Skip to main content

Lohars: from Roadside Camps to Paris Ramps #atozchallenge

For the A to Z Blogging Challenge, I’m blogging 26 days in April based on the alphabet and bringing you stories from the nonprofit Project Why.

Project Why’s relationship with the Lohars of Rana Pratap Camp dates back to 2003 when it opened a center for the children of this gypsy camp. The question that begs response is : who are the Lohars of Rana Pratap Camp? Those of you who live in Delhi must have zipped past them. They live on Delhi’s roadsides, often selling ironware. 1000 families of the nomadic tribe, Gadiya Lohars, stopped wandering half a century or so ago and settled in Delhi, 30 of them near the Kalkaji bus depot.

Damyanti Biswas covers the Nonprofit Project why based in New Delhi India, for her A to Z Blogging Challenge in April 2016 The sight of their small, bright-eyed children running about and breathing the fumes of cars revving up at the red light caught the attention of Project Why. After a chat with Tau, the head of the clan, the Project Why Lohar center opened its doors.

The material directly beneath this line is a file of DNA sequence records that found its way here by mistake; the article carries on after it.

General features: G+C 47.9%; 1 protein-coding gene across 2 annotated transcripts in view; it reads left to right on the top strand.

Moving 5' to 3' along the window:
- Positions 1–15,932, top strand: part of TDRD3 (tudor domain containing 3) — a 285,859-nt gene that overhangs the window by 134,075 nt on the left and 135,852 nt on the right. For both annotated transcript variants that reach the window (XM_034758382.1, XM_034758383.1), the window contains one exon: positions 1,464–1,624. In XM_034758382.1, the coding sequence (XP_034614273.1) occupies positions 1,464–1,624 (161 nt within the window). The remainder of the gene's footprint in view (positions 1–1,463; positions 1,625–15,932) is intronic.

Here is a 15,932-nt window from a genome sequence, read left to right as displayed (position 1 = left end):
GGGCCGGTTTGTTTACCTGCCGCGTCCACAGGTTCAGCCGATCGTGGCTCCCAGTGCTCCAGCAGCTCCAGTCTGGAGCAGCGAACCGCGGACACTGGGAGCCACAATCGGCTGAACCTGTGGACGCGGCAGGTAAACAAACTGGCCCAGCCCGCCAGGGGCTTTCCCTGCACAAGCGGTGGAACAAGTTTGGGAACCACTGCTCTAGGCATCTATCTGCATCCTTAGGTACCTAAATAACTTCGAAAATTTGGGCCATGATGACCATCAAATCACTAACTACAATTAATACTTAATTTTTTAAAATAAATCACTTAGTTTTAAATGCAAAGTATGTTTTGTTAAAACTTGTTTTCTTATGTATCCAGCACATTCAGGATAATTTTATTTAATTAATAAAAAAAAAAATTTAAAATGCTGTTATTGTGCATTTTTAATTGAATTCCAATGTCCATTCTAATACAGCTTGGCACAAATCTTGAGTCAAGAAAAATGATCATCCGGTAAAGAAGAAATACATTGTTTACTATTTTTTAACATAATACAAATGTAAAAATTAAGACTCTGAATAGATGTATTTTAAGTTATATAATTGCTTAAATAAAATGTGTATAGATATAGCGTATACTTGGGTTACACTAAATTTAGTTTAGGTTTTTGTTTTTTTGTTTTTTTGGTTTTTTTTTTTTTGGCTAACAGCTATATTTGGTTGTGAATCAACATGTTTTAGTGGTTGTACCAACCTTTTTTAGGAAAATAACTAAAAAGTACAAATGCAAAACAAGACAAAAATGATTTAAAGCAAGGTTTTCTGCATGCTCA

Tau told Project Why that politicians had got Voter’s ID cards for these people living in the most deprived conditions, and promised them relocation and proper housing. Most of the papers had been lost as camps such as theirs were regularly destroyed and rebuilt after paying a bribe to the authorities, since 1985, when they first arrived.

Damyanti Biswas covers the Nonprofit Project why based in New Delhi India, for her A to Z Blogging Challenge in April 2016The reason the Lohar Center doesn’t exist anymore is that in 2010 when the Commonwealth Games were held in Delhi, the camp was razed to the ground and Project Why’s Lohar friends were scattered. They left behind memories.

Project Why did not veer from its stated policy and employed two young women from the camp as crèche teachers. When one of them left, she requested Project Why to give her job to her brother Sanjay, who had joined the Project classes and gone on to complete his schooling. He was fit to be a primary teacher, and was taken on. But his story does not end there.

A French filmmaker visiting Project Why liked the story of a boy born on the roadside who became a teacher, and made a documentary on Sanjay’s life. In the course of the filming, Sanjay revealed his dream on camera: to make it to Bollywood. It was not to be films, but that documentary led Sanjay Padiyar to the fashion ramp. In 2010, Sanjay walked the ramp for a top designer.